Takehiro Makizono1, Hisaaki Uchikado2, Takayasu Ando3, Jin Kikuchi3, Gohsuke Hattori3, Motohiro Morioka3
  1. Department of Neurosurgery, Social Insurance Tagawa Hospital, Kamihonmachi, Tagawa,
  2. Department of Neurosurgery, Uchikado Neuro-Spine Clinic, Hakata-Ku Naka, Fukuoka,
  3. Department of Neurosurgery, Kurume University School of Medicine, Asahi-Machi, Kurume, Japan.

Correspondence Address:
Takehiro Makizono, Department of Neurosurgery, Social Insurance Tagawa Hospital, Kamihonmachi, Tagawa, Japan.


Copyright: © 2022 Surgical Neurology International This is an open-access article distributed under the terms of the Creative Commons Attribution-Non Commercial-Share Alike 4.0 License, which allows others to remix, transform, and build upon the work non-commercially, as long as the author is credited and the new creations are licensed under the identical terms.

How to cite this article: Takehiro Makizono1, Hisaaki Uchikado2, Takayasu Ando3, Jin Kikuchi3, Gohsuke Hattori3, Motohiro Morioka3. A case of mid-thoracic osteoporotic vertebral fracture with the inability to belch syndrome. 07-Oct-2022;13:458

How to cite this URL: Takehiro Makizono1, Hisaaki Uchikado2, Takayasu Ando3, Jin Kikuchi3, Gohsuke Hattori3, Motohiro Morioka3. A case of mid-thoracic osteoporotic vertebral fracture with the inability to belch syndrome. 07-Oct-2022;13:458. Available from:

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Background: Osteoporotic vertebral fractures (OVF) commonly occur at the thoracolumbar junction, but are less frequently encountered in the mid-thoracic region. Here, a 69-year-old female presented with back pain and the new onset of symptoms characterized by the inability to belch.

Case Description: A 69-year-old female presented with back pain. 2 months later, she developed anorexia and difficulty belching. The thoracic magnetic resonance (MR) demonstrated a T7 OVF. As she ultimately underwent a balloon kyphoplasty (BKP), as conservative treatment was unsuccessful.

Conclusion: OVF should be suspected in elderly females with the inability to belch accompanied by chest and back pain. The diagnosis is best established with a spinal MR imaging and should be followed by BKP.

Keywords: Balloon kyphoplasty, Gastroesophageal reflux disease, Inability to belch, Mediastinal triangle, Osteoporotic vertebral fracture, Spinal deformity


In Japan, the number of osteoporosis patients has reached 10 million, is still increasing resulting in a poorer quality of life, and increased morbidity/mortality.[ 2 ] Here, a 69-year-old female with a T7 osteoporotic vertebral fracture (OVF) presenting with the inability to belch; following a balloon kyphoplasty (BKP) this complaint and other accompanying symptoms resolved.


A 69-year-old female presented with chest and severe upper back pain, but neurologically intact. The first chest computed tomography (CT) was interpreted as normal [ Figure 1a ]. Over the next 2 months, she progressively developed anorexia and the inability to belch. Esophageal stricture and thoracic vertebra OVF were suspected based on the results of the second chest CT [ Figure 1b ]. Thoracic magnetic resonance (MR) and CT studies revealed a T7 OVF with a kyphotic deformity [ Figure 2 ]. Twice, she underwent esophagogastroscopy that showed no obstruction. As her symptoms were attributed, therefore, to the T7 OVF, she underwent a T7 BKP resulting in an improved kyphotic angle from 22.4 degrees to 17 degrees [ Figure 3 ]. In addition, this resulted in resolution of her symptoms.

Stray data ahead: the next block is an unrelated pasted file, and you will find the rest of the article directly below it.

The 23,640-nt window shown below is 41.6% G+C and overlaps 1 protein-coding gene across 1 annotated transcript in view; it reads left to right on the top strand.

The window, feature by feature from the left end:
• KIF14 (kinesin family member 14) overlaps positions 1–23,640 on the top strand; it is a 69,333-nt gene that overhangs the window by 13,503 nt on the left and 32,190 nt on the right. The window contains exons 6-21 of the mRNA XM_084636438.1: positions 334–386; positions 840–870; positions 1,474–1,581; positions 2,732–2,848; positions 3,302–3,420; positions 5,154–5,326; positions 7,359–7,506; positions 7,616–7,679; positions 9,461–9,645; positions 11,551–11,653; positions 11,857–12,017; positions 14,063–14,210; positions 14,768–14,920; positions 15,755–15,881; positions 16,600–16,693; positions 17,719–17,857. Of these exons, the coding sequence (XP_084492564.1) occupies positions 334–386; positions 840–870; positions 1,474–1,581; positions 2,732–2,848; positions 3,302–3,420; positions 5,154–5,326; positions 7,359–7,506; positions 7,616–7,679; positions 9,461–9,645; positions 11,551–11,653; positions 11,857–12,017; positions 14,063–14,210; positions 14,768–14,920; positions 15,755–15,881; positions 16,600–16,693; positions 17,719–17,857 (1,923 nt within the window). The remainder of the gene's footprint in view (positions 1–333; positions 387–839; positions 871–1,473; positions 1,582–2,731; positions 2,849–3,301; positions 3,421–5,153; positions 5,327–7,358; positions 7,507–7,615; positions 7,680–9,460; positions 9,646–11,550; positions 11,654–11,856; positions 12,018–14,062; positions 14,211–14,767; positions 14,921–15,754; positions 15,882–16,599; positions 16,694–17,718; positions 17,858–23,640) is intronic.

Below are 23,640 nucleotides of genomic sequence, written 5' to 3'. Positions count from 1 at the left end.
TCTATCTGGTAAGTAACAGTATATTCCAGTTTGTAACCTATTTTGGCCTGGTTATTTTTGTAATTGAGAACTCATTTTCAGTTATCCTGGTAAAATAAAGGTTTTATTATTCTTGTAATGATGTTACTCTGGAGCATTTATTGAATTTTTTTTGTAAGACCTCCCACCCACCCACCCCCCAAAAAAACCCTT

Figure 1:

(a) Initial chest computed tomography (CT) showed no obvious abnormal findings. (b) No air in the esophagus was seen on CT 2 months after onset (asterisk).


Figure 2:

(a) Thoracic magnetic resonance imaging showed low intensity on T1WI and isointensity on T2WI at T7. (b) Thoracic kyphosis deformity was seen on thoracic spinal computed tomography after 2 months of initial onset.


Figure 3:

(a) Intraoperative balloon kyphoplasty (BKP) findings were correctable from 22.4 to 17 agrees. (b) Thoracic spine computed tomography after BKP surgery showed intraesophageal air (asterisk) was also confirmed.



Gastroesophageal reflux disease (GERD) is known to be a post OVF spinal deformity gastrointestinal symptom, and vertebral body fractures and kyphosis at the thoracolumbar junction are considered contributing risk factors.[ 4 , 5 ]

In this case report, the patient did not have GERD, but rather, the inability to belch that was attributed to her T7 OVF. The wedge kyphosis deformity of the mid-thoracic spine (i.e., T7 in this case) likely caused a localized minor narrowing of the esophagus, leading to air entrapment and making it difficult to belch [ Figure 4 ].[ 1 , 3 , 6 ]

Figure 4:

In humans, kyphotic deformation occurs in the middle thoracic spine due to aging (Left).[ 3 , 6 ] Gastroesophageal reflux disease caused by osteoporotic vertebral fracture (OVF) occurs at the thoracolumbar junction around T12 levels. The inability to belch at the mediastinal triangle (asterisk)[ 1] caused by OVF occurs in the middle (T6,7) thoracic spine (Right).



Patients with back pain who have gastroesophageal symptoms such as the inability to belch may have a mid-thoracic OVF. In these cases, MR studies of the thoracic spine should be performed followed by the early performance of a BKP.

Declaration of patient consent

The authors certify that they have obtained all appropriate patient consent.

Financial support and sponsorship


Conflicts of interest

There are no conflicts of interest.


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